A couple nights ago, my friends geared up to meet some people who live across from our vacation villa in Puerto Vallarta. The day had been a long one involving a trek to a rustic ocean side restaurant with a secluded beach. We dined on octopus and plantains and delicious herbal margaritas. A couple of us made an adventurous swim to an offshore floating island complete with a hammock and palm tree. The climb onto the float left me bruised and bloodied, and I was exhausted after a long day of sipping margaritas and cervezas.

(Ed note: I admit the above paragraph reads like obnoxious whining about First World problems. And that's exactly what it is.)

The entire day was full of sensory overload, and it sucked my energy dry. The last thing I wanted to do was make nice and play Cards Against Humanity with a bunch of people I'd never see again.

But I felt like an asshole. I was the only one in the group who didn't want to go. Rather than hit the wall and completely shut down in front of a crowd, I decided to stay behind with my book, some smokes, and a couple Tecates.

Ultimately, it was the best thing for everyone involved because by the time I reunited with the group I felt recharged and ready to happily reengage.

Years ago an old friend who worked for Delta Air Lines told me about the Slam-Click. This is a term flight attendants use for the occasions when they need to disengage and recharge after a day of serving others salty peanuts and flimsy plastic cups of Diet Coke.

Slam-Click is when you go to your hotel room, slam the door, and click the lock shut. Every flight attendant has had to slam-click at one time or another. It's a tactic that should no doubt be embraced far beyond the airline industry.

Everyone needs to pull back on occasion.

We all need to withdraw to the toys in our attic, think about things that are important, and how we can carry on to the next moment.

Here's to recharging and saving up the energy for the next great occasion.

Creative Commons License
katycrossen.com by Katy Crossen is licensed under a Creative Commons Attribution-NonCommercial-NoDerivatives 4.0 International License.

Thursday, December 01, 2016

40 Is The New Fabulous

Life is full of a series of coincidences.

Today marks my 40th birthday, and for the occasion I chose to enjoy a four-handed tantric massage. The masseuses mentioned the massage style was called Shiva's Dance, in honor of the Hindu god.

I learned about Shiva when I went to India five years ago, and he has become one of my favorite spiritual symbols.

Shiva is both a symbol of destruction and rebirth, a philosophy I've held to dearly  in the years since that trip. Change - whether planned or unexpected - can transform us in ways we can never anticipate.

In many ways, that trip to India was a dramatic catalyst for change within me. It was after that trip that I took up running; I've since run nine half marathons. I've grown professionally, personally, financially. I've formed new relationships with people who inspire me and push me to grow.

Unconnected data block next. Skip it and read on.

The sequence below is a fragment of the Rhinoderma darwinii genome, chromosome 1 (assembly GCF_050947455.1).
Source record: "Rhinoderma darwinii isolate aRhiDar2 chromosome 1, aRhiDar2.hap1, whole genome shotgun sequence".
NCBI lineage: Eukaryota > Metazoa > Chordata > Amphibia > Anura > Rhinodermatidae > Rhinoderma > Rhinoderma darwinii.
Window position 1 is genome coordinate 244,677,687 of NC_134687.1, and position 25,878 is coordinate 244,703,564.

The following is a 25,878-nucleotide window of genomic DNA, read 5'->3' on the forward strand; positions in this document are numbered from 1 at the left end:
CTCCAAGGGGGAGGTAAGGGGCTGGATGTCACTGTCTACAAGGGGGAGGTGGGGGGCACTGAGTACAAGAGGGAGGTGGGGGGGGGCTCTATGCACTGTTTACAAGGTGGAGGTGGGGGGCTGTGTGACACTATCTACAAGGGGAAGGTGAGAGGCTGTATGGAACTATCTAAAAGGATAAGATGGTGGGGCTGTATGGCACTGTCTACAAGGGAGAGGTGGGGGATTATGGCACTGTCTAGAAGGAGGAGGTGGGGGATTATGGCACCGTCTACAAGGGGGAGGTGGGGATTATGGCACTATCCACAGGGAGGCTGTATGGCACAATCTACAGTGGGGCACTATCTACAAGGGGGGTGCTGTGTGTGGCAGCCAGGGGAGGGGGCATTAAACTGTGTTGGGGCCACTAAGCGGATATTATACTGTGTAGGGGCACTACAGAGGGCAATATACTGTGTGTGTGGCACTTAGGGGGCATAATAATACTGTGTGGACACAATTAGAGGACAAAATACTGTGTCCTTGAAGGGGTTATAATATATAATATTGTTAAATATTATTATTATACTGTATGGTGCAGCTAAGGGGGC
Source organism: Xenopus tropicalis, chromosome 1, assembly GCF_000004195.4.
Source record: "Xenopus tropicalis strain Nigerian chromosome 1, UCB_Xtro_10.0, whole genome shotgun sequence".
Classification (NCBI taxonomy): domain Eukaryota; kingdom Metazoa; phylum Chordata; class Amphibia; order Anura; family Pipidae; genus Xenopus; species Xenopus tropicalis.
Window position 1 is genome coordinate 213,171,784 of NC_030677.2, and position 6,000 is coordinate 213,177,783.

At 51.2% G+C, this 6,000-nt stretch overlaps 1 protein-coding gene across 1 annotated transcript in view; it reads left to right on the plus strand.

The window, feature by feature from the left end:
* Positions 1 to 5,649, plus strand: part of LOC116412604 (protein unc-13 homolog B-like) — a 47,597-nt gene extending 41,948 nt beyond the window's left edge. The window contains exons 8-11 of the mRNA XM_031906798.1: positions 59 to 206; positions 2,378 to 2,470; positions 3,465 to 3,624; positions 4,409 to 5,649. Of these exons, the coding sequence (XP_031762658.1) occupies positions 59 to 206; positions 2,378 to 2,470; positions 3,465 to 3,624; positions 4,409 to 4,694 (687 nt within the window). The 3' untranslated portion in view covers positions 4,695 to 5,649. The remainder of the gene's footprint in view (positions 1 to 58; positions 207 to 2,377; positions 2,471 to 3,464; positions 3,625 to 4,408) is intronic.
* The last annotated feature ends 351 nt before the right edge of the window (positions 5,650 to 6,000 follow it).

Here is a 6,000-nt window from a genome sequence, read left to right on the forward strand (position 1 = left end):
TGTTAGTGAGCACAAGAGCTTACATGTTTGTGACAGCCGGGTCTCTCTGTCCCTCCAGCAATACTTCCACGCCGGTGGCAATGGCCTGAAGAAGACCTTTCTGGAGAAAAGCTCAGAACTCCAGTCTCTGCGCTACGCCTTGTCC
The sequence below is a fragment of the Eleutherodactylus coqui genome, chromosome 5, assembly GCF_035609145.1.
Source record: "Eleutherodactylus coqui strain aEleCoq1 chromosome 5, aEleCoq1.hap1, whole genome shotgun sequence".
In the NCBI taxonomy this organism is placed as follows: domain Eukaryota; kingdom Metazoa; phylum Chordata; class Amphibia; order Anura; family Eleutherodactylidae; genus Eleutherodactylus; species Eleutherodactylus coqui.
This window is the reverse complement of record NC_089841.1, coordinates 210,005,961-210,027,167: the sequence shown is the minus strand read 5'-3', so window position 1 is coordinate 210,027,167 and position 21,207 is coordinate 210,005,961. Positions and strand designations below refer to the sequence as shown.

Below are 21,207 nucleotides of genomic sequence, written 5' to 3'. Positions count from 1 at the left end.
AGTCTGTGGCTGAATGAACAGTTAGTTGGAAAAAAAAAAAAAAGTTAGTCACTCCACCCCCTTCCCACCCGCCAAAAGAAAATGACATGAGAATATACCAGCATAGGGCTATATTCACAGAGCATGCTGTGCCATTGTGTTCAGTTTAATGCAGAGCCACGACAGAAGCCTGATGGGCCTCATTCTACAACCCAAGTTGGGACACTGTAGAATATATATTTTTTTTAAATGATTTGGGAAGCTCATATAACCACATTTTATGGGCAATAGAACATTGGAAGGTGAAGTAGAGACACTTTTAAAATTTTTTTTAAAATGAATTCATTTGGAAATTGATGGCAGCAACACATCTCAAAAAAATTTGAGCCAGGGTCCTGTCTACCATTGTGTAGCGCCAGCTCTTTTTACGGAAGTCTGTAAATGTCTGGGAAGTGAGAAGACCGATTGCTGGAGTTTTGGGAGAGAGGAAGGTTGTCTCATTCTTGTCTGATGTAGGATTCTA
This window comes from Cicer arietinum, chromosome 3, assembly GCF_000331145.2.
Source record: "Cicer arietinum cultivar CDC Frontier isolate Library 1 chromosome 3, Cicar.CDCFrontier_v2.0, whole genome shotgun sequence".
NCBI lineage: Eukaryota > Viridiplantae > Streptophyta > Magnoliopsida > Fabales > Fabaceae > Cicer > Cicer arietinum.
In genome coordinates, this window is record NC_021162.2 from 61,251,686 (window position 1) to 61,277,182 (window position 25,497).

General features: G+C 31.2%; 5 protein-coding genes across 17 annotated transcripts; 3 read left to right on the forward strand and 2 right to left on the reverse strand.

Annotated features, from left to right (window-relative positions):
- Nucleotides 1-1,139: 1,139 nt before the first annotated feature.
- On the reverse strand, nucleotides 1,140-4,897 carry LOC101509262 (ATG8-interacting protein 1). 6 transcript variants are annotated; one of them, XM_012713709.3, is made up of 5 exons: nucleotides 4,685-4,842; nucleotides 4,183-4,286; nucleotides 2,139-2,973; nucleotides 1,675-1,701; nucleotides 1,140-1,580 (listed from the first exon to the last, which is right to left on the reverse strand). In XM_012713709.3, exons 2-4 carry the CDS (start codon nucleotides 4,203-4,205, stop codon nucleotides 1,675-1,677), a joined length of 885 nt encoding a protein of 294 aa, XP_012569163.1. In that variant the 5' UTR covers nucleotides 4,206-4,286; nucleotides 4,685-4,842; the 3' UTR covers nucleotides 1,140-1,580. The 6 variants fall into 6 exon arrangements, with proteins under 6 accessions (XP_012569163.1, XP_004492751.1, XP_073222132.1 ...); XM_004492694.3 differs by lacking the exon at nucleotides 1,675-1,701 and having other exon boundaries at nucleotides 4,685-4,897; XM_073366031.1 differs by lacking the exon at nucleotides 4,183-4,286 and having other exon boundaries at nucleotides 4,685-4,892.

I grew up quite a bit.

The 30s have been wonderful to me, and I'm excited about transitioning to this new decade. Right up to the very end, my 30s served up many beautiful surprises - and I can't wait to see what lies ahead in the next ten years.

Whatever they may include, I am certain the next ten years will be fabulous.

Agra, India - May 2011         /       Puerto Vallarta, Mexico - December 2016

Creative Commons License
katycrossen.com by Katy Crossen is licensed under a Creative Commons Attribution-NonCommercial-NoDerivatives 4.0 International License.

Saturday, November 26, 2016

My Last Week of Youth

Life doesn't stop at 40, but does our youth?

My 30s have been good to me. The last decade served a up a lot - moments of success, opportunities to learn, a hell of a lot of fun. I went to the West Coast for the first time ever, rode a camel in Dubai, and performed drag as a Bio Diva named Sh'needza Mann. (The song was I Will Survive. Of course it was.)

But for as much as I've thrown myself into the chase of gaining new experiences, there were a few elusive things I had to push to nail down before my 40th birthday.

  • Become a homeowner. This was a big deal; I'm grateful I decided to finally commit to some real estate. Here's to working for 30 more years to pay for it.
  • Get a tattoo. It's not big, but it has huge meaning. Three little letters that are close to my heart, symbolizing my love for my nieces and nephew.
  • Negotiate a promotion. It was scary, but I learned how to be my own best advocate.
  • Start flossing and taking daily calcium supplements. I started wearing SPF on my face daily when I turned 30, and it has greatly helped me stave off the wrinkles. Flossing and vitamins seemed like good habits for health.
  • Reading and writing daily. I have a couple books I want to write, and much to my chagrin, I realized they aren't going to write themselves. Here's to committing to a few moments each day that give my writing skills a workout.
  • Bring back the blog. So, let's get a drink sometime and I'll tell you why I have the new URL. I'm just glad I was able to keep my content and start blogging again. I have more to say, and this is where I'll say it.
  • Quit toxic relationships. How does a person make you feel? If the answer is sad and miserable, you don't need to keep them in your life.
  • Walk away from settling. I realized I deserve more than I allowed myself to have.
  • Fall in beautiful, all-encompassing love. I started chasing boys on the playground when I was in second grade. I've been chasing ever since. I finally found a man who chases me back just as hard.